Pope Francis definitely is a pope for millennials—what with his bold stance on issues ranging from climate change to homosexuality to the gender pay gap.
On Saturday though, his millennial outreach hit a peak when he tweeted that the Virgin Mary was the first ever—and the ultimate—“influencer”, having been successful despite her lack of access to social media. He also said it while addressing a World Youth Day in Panama City that day.
With her “yes”, Mary became the most influential woman in history. Without social networks, she became the first “influencer”: the “influencer” of God. #Panama2019— Pope Francis (@Pontifex) January 27, 2019
Twitter has all sorts of feelings about it, but Atlantic reporter Taylor Lorenz landed the most viral clapback, writing that “Jesus literally faked his own death for more followers, so…”
OK but doesn’t it seem odd that she only posts selfies with her son as a baby? Where are the teen years? Where’s His first birdhouse as a carpenter’s apprentice? I’ll hang up and take my answer offline, thanks Padre— Bill Weir (@BillWeirCNN) January 27, 2019
From some saying his social media team was trying too hard…
Firstly, don't try to be cool, person who manages the Pope's Twitter feed.— Zoe Samuel (@zoe_samuel) January 27, 2019
Secondly, Eve is way more influential than Mary. Disobedience and thinking for yourself, not motherhood, are the first calling of powerful and influential women.
…to some making it about consent (or a lack thereof):
Thirdly, great to see the Church focusing on the importance of consent (even if the Bible is actually woolly on whether Mary truly had a choice). How very #MeToo era of you. Keep it up.— Zoe Samuel (@zoe_samuel) January 27, 2019
So you are suggesting that Mary consented to carry god's child, but I thought she was unaware of it until she couldn't be unaware of it making it non-consensual.— John "I believe her" Raeder #residue (@jrjohnraeder) January 27, 2019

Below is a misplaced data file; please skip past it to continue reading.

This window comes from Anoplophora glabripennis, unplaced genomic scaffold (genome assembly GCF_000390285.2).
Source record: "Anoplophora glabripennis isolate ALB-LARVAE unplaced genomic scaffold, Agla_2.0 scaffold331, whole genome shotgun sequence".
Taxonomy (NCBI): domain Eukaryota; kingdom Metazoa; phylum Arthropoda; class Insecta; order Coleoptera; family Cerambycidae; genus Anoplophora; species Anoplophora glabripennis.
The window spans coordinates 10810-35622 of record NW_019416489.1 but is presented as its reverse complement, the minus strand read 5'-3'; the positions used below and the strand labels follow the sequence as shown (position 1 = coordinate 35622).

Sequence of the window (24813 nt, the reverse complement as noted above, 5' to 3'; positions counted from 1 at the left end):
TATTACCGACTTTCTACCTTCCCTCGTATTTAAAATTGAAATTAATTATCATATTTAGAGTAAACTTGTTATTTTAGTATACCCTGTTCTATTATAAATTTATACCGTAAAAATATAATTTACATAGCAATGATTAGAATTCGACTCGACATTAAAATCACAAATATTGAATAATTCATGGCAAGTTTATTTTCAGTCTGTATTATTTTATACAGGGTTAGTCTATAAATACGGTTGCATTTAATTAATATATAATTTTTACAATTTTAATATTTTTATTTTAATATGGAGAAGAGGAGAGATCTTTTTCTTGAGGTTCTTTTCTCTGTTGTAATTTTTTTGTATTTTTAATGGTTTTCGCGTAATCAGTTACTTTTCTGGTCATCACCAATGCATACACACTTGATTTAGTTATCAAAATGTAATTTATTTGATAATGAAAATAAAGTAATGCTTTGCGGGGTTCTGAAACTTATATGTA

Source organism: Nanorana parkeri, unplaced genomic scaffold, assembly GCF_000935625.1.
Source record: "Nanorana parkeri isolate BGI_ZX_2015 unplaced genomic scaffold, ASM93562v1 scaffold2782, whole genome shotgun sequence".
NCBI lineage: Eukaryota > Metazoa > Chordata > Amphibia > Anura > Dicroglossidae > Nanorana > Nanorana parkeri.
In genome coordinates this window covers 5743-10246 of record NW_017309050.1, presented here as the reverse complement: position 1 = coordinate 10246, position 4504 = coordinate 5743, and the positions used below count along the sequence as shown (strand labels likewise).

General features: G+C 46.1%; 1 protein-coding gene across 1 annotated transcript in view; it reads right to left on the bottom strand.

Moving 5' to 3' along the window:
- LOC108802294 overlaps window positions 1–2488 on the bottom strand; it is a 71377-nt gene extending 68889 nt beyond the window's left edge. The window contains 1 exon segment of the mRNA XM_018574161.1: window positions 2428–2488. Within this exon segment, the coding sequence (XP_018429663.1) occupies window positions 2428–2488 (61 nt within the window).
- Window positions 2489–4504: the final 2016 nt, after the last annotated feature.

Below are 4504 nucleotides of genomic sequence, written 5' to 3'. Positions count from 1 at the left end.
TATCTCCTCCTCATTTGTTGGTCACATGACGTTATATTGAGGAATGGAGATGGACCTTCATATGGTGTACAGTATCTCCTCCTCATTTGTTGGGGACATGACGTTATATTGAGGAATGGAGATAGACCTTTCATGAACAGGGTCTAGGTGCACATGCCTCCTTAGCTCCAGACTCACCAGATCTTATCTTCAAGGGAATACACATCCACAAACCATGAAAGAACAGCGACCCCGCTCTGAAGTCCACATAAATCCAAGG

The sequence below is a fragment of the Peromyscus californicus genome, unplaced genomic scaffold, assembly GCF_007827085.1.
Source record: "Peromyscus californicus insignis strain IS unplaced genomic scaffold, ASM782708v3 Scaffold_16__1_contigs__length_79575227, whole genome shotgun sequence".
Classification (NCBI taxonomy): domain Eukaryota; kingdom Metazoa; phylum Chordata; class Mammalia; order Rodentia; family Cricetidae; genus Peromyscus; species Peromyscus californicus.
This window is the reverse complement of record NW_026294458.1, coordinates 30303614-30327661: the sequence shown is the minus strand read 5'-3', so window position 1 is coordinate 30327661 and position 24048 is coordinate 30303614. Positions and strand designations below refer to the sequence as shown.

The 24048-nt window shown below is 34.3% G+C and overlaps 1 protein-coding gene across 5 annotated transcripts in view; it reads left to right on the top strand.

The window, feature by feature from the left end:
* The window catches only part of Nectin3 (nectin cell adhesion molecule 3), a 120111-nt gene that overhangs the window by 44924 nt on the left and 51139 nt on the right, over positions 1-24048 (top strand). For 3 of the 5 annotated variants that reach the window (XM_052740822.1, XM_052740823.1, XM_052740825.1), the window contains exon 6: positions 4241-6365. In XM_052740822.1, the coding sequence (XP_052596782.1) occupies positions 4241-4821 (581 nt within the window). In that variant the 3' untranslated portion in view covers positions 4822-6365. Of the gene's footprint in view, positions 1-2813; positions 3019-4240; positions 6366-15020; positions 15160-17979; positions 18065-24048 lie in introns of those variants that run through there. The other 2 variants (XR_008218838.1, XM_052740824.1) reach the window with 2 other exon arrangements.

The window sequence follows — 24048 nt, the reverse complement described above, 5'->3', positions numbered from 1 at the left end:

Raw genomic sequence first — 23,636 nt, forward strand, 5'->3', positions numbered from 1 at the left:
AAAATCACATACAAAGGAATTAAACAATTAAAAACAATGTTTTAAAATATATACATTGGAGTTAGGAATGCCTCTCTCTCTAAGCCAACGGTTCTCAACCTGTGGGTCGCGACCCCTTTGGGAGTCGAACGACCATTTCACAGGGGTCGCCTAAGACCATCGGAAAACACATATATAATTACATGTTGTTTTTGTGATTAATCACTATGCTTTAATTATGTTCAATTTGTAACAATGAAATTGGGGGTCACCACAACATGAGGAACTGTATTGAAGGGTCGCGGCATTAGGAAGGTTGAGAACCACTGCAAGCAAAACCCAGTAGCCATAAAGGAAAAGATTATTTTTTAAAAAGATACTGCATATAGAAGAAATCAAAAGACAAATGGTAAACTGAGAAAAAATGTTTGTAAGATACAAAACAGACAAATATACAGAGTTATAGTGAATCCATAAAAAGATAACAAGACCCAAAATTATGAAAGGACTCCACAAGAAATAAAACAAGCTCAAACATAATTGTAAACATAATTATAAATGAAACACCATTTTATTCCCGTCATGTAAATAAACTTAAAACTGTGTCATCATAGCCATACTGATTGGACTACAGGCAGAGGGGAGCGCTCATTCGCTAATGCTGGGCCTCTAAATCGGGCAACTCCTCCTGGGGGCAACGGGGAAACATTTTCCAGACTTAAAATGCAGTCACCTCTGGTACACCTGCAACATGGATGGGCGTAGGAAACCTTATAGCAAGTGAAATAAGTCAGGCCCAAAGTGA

It wasn't concensual of course. Gabriel didn't ask her; he told her: "thou shalt conceive in thy womb," … She did agree once it was announced but c'mon, young, uneducated Jewish woman against an angel. The power discrepancy was too great to allow for genuine consent.— Tracy Culleton (@TracyCul) January 27, 2019
And that conversion on consent swiftly veered toward the Catholic Church’s record of sexually abusing young boys:
I'm not sure consent was asked for. Seems to have become something of a policy for the Church.— Alan Baxter (@AlanBixter) January 27, 2019
Great outreach to The Youths here. Now do something about all the child rape maybe.— Mass for Shut-ins (is a podcast) (@edburmila) January 27, 2019
Some tested the accuracy of the tweet, claiming it really was Eve who was the first influencer:
Not to be pedantic but wasn't Eve the first female "influencer" ?— Galen Kehler (@GalenKehler) January 27, 2019
I feel like I remember someone wrote about her in some book you might have forgotten about.
Well, if we're going to believe fables, Eve was the first influencer, and the first scientist. She had a hypothesis, she risked everything to test it despite antagonistic authorities, had her results peer reviewed, and so increased and spread knowledge.— ⚛ Kevin NomDePlume 🍁 (@kevinsky) January 27, 2019
Eve was a hero.
The irony that Mary, despite being the “influencer,” still wasn’t in a position of power wasn’t lost on many:
Maybe the tweet wasn’t a hit among his (Twitter) followers, but the pope stirred a social media conversation on a variety of hot-button social justice issues which, we can all agree, is a pretty millennial thing to do.